Clovis youth overcomes heart problems as an infant
Charles LaVere, 11, right, said he decided to play soccer after seeing a newspaper ad. He’s also a Cub Scout. Photo by Eric Kluth.
Charles LaVere appears to be a normal 11-year-old soccer-playing kid, showing no signs of major heart surgery before he was even old enough to walk.
He lies on the ground during practice when play moves away from him. He won’t stop playing when the final whistle of the day blows and darkness is descending.
And he’s a target sometimes of an older brother’s mischievous side.
“I beat him up once in a while,” said Bobby LaVere, 13. “But he runs around with me a little bit and I run around with him.”
At 4 months old, Charles suffered a heart attack and was rushed from the family's home in Anchorage, Alaska for surgery in Portland, Ore.
“I took him in and the doctors thought he had pneumonia. They sent me over to the hospital to have chest x-rays,” said Charles’ mother, Birdina LaVere. “At that point, they found that his heart was leaking and his lungs were filling with fluid. He was drowning.”
On Jan. 9, 1993, after Charles began having seizures, doctors also found it necessary to remove the heart in order to reroute an artery that they believed to be the cause of the heart attack.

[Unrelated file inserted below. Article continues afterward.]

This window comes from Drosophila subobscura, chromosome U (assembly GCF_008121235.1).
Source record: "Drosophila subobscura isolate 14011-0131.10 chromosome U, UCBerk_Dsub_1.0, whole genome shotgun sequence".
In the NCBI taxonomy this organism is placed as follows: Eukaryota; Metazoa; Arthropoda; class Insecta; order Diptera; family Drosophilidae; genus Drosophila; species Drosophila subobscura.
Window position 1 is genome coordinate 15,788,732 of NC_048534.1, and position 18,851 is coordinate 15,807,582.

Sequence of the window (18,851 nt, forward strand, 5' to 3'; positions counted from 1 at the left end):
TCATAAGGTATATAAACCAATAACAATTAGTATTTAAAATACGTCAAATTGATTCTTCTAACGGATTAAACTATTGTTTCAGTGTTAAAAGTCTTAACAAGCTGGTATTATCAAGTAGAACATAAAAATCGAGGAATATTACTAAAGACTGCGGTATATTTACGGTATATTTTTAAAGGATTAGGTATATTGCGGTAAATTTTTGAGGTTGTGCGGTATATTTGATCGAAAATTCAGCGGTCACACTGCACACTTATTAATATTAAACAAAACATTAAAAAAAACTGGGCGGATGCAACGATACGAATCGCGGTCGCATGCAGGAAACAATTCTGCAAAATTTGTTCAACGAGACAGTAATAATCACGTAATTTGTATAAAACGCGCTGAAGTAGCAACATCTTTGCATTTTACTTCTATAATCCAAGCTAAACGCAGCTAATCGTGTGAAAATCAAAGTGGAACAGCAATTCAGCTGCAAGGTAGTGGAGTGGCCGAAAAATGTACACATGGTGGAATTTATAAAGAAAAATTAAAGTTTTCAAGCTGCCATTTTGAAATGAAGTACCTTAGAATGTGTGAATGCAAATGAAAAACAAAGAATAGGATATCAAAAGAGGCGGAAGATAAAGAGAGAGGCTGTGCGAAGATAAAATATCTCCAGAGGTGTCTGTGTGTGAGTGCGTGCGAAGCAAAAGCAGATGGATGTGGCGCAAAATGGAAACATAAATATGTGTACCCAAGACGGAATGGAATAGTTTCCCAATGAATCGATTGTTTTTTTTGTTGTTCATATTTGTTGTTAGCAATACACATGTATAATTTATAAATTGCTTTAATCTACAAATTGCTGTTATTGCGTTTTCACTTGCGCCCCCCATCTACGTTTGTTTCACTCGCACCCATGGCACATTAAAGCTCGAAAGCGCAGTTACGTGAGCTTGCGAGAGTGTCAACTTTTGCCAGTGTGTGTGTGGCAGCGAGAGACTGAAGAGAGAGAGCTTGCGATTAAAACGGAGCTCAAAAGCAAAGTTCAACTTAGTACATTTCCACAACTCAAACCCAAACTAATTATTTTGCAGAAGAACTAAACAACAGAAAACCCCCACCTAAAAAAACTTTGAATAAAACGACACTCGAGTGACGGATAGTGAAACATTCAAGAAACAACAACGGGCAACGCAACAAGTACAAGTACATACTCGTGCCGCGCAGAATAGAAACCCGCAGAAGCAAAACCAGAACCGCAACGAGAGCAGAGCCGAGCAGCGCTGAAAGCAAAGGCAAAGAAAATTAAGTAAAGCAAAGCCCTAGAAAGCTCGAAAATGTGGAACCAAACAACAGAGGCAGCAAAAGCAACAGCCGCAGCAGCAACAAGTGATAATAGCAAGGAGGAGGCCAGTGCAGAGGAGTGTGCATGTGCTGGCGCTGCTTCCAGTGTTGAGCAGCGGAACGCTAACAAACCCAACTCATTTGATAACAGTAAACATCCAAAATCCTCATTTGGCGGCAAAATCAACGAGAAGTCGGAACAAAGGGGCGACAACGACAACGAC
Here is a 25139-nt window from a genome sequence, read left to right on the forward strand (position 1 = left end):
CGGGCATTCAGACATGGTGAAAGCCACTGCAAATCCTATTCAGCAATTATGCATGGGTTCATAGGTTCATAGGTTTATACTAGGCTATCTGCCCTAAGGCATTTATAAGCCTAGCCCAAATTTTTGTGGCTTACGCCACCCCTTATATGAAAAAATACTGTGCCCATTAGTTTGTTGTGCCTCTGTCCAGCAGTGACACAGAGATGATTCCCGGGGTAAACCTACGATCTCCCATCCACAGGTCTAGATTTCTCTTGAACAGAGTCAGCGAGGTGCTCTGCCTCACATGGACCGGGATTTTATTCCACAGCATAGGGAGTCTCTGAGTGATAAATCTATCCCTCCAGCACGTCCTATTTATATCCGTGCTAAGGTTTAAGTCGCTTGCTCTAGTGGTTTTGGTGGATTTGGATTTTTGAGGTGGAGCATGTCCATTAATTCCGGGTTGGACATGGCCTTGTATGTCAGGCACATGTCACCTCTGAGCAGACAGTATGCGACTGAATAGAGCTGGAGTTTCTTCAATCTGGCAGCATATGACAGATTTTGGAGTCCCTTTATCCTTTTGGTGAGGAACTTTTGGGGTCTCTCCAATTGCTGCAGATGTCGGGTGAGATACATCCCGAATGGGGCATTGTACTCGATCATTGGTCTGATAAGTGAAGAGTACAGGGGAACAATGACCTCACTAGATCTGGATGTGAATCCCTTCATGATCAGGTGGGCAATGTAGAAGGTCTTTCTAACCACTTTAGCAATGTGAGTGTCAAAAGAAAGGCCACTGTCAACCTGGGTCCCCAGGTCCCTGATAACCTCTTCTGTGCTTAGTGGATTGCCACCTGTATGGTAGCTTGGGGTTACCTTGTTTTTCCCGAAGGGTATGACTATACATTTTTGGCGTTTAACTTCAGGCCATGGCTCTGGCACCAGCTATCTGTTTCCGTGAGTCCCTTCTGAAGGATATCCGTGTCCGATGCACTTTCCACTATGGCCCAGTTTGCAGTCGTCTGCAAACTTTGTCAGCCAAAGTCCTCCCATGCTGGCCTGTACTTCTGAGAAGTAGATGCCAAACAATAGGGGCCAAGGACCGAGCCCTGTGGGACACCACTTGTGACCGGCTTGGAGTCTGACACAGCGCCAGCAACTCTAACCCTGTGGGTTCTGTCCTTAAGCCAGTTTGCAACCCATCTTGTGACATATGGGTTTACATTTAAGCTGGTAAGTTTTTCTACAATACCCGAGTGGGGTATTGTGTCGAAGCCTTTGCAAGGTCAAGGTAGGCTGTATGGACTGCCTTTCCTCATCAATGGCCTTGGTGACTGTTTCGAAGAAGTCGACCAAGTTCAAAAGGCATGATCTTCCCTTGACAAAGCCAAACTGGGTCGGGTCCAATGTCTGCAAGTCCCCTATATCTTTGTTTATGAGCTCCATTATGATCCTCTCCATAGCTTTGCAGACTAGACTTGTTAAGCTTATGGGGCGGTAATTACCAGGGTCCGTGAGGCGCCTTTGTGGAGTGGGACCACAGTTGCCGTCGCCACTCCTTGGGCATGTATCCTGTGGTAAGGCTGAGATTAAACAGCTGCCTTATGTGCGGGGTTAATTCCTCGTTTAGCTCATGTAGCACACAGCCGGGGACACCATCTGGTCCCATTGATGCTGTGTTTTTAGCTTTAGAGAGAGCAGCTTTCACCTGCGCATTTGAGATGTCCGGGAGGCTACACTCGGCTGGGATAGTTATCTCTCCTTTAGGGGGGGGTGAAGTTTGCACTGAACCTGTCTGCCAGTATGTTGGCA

He recovered fairly quickly was home a month later on Valentine’s Day.
Charles shows little signs today of that long-ago trauma to his body. He is a Cub Scout and he spends weekends playing soccer with boys and girls his age in a Clovis youth league.
“I just saw an ad in the newspaper for soccer,” Charles said. “I either want to play soccer or basketball. I’m going to stick with soccer right now.”
The LaVeres moved to Clovis from California in the summer of 1995 to be closer family members.
Charles has a yearly appointment with a cardiologist to deal with a leak from the heart. On medication to lower his blood pressure and keep his heart from over pumping, Charles was given the OK to play sports.
“The doctor had, at first, said no six months ago — that he could not play soccer. He said Charles could play golf,” Birdina LaVere said. “But if Charles is allowed to rest, or if he feels a pain in his chest, then he knows he needs to stop.”
Birdina LaVere adds that treating her child as “normal” has sometimes been difficult, due to his health problems. But the family is determined to allow Charles the chance to do what he wants to do.
“It’s hard to explain, but I’ve learned to let go. If I were to smother him and not allow him to try, then he would be mad at me. But I don’t feel we’re in any danger here,” said Birdina LaVere, who nevertheless attends every soccer game and practice of her son. “Obviously, I’m concerned about all three of my children. But is there more concern about him? Yes.”